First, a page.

Also in the hardness ratio-intensity plots, there were loops forming both clockwise and anti-clockwise with respect to time. The interesting case is of one observation that was taken on December 1, 2002 showed a change in the direction of loop during the flaring state. Although previous works explain it by differing acceleration and cooling timescales, here this is said to be the cause of the complex relativistic magnetic field reconnection regions and the relativistic turbulence inside the jet volume that is modulated by the fluctuating jet density. Also, in the set of observations here, the observations forming clockwise loop displayed positive time lag while the ones with an anti-clockwise loop showed a negative time lag. Another notable feature observed was the dependence of lag on variability. The negative lag was large in low variable observations while positive lag was large in highly variable observations.

Shocks require longer time for acceleration which is not observed in the observations of Mrk 421 so this may not be the plausible explanation for the synchrotron emission in blazars in X-ray energy band. It maybe contributes to the other acceleration and emission processes in the medium, but no signs of it are observed in the medium. Some observations show soft lag which is contrary to the contribution of shocks to the synchrotron emission. The contribution of relativistic magneto-hydrodynamic turbulence appears to be more apt to explain the X-ray emission. The magnetic reconnection may also seem like a good explanation but some symmetry was observed in individual flares because of which this maybe ruled out unless there is a contribution of some external systematic processes. This maybe also that there is contribution of multiple magnetic reconnection processes with each operating on timescales shorter than the flares observed.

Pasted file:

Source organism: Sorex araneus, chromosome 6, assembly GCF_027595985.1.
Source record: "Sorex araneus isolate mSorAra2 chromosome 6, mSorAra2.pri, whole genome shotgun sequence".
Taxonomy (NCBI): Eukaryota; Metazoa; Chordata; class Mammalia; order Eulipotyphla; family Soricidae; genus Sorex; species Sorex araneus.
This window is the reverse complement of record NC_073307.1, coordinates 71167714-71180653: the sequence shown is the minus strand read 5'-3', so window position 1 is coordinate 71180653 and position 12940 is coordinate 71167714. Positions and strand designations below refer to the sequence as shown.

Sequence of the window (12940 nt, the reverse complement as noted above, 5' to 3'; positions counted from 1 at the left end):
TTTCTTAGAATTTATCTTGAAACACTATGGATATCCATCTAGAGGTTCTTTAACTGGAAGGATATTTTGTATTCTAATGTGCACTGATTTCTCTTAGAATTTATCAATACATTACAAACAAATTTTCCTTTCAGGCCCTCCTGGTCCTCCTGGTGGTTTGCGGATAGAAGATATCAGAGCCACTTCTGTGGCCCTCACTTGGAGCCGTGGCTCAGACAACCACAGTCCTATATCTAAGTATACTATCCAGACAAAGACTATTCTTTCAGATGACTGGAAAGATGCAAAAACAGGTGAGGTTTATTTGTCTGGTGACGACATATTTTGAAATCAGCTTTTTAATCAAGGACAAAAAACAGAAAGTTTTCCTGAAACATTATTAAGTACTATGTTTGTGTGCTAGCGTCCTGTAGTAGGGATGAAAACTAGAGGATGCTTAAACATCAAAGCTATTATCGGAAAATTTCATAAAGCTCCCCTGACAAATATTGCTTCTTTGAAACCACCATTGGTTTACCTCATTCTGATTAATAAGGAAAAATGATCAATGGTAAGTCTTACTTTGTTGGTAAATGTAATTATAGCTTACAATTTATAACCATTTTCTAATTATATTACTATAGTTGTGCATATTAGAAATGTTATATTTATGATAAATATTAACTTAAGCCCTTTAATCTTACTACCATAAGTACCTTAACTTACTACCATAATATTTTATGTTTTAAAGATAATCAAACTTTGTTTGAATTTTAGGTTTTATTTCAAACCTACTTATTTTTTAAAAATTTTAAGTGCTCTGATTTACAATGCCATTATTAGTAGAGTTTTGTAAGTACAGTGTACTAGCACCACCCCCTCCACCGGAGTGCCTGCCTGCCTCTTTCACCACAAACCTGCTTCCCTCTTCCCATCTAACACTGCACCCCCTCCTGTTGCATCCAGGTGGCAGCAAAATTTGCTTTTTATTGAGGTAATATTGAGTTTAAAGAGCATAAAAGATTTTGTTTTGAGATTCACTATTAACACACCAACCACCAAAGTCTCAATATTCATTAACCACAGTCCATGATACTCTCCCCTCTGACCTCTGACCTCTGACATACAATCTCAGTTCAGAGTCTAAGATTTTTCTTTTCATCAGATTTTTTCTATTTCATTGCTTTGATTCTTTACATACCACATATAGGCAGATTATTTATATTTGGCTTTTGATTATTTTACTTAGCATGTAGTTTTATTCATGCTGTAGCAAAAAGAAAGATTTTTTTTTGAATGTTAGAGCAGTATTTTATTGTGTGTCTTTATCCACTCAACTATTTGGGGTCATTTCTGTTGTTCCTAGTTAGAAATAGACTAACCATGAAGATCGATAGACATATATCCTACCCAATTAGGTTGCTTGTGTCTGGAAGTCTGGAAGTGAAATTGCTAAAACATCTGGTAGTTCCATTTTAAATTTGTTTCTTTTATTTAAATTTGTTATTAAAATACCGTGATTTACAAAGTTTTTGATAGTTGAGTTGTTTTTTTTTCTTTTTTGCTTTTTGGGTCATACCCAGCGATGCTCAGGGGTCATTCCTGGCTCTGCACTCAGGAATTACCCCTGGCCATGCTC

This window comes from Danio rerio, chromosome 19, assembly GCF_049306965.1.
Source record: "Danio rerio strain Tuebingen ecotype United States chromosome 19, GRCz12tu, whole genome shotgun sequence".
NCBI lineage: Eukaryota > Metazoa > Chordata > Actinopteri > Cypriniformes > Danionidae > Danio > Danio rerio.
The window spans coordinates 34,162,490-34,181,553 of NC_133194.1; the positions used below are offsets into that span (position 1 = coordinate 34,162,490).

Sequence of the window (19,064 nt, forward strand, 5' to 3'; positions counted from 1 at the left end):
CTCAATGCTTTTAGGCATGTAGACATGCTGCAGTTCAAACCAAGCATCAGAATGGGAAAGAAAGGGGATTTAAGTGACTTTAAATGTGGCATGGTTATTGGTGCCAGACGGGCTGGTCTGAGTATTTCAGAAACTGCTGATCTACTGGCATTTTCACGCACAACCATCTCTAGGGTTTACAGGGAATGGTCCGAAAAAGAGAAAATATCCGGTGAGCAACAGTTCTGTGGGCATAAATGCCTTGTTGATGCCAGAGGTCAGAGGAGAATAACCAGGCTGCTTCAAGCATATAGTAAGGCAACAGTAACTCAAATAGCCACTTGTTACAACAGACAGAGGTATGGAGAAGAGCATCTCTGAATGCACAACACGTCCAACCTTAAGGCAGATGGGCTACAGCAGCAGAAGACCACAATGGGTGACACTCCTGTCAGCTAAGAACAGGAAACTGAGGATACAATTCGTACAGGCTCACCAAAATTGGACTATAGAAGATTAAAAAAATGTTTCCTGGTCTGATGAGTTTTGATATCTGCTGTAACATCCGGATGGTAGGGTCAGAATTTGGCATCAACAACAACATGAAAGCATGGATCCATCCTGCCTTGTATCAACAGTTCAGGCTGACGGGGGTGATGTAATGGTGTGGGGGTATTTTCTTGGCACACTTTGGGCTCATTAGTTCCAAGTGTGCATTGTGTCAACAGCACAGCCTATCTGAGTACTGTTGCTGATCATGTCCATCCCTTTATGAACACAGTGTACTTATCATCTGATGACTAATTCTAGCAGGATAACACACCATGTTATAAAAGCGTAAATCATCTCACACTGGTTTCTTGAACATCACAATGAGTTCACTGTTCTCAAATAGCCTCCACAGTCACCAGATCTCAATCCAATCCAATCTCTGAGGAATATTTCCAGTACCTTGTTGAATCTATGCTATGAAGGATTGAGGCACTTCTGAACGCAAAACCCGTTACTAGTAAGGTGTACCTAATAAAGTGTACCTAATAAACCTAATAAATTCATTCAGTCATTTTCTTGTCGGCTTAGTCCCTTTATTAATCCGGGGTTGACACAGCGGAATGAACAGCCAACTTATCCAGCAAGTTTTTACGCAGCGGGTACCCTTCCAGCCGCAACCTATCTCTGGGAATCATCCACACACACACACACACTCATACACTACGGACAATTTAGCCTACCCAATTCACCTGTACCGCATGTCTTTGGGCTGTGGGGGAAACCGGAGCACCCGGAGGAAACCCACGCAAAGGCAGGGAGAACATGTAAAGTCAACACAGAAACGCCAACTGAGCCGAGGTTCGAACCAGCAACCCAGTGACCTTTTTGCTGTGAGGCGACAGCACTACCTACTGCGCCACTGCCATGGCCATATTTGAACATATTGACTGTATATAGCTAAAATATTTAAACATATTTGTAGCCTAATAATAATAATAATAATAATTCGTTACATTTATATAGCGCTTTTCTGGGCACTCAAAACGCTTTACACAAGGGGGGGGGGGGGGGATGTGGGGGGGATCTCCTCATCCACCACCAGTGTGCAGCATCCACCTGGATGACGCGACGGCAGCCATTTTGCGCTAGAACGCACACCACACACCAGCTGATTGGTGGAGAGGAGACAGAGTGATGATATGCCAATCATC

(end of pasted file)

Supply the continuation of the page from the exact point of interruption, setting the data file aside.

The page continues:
To sum up, it is worth considering these intraday variability features as well while modelling the emission processes of blazars. Immense care must be taken for the modelling of blazars because these consider large number of free parameters. All models should be verified with multi wavelength observations.

Figure 2. Fractional variability Fvar versus the parameters of the Gaussian fits of the DCF maximum: the time lag μ. Red line represents linear fit to the presented distributions, in without considering the two “non-variable” outliers with lowest Fvar. The dashed lines in the panel are for a reference to show the dependency of lag on variability. Credit: The Authors.

Original publication: Angel Priyana Noel et al., X-Ray Intraday Variability of the TeV Blazar Markarian 421 with XMM-Newton, The Astrophysical Journal Supplement Series, 262, 1 (2022).

The research was conducted at the Department of High Energy Astrophysics of the Jagiellonian University’s Astronomical Observatory (OA UJ). The work was carried out thanks to the financial support of the National Science Center through grant UMO-2017/26/D/ST9/01178.


Angel Priyana Noel
Astronomical Observatory
Jagiellonian University
A.Noel [@] oa.uj.edu.pl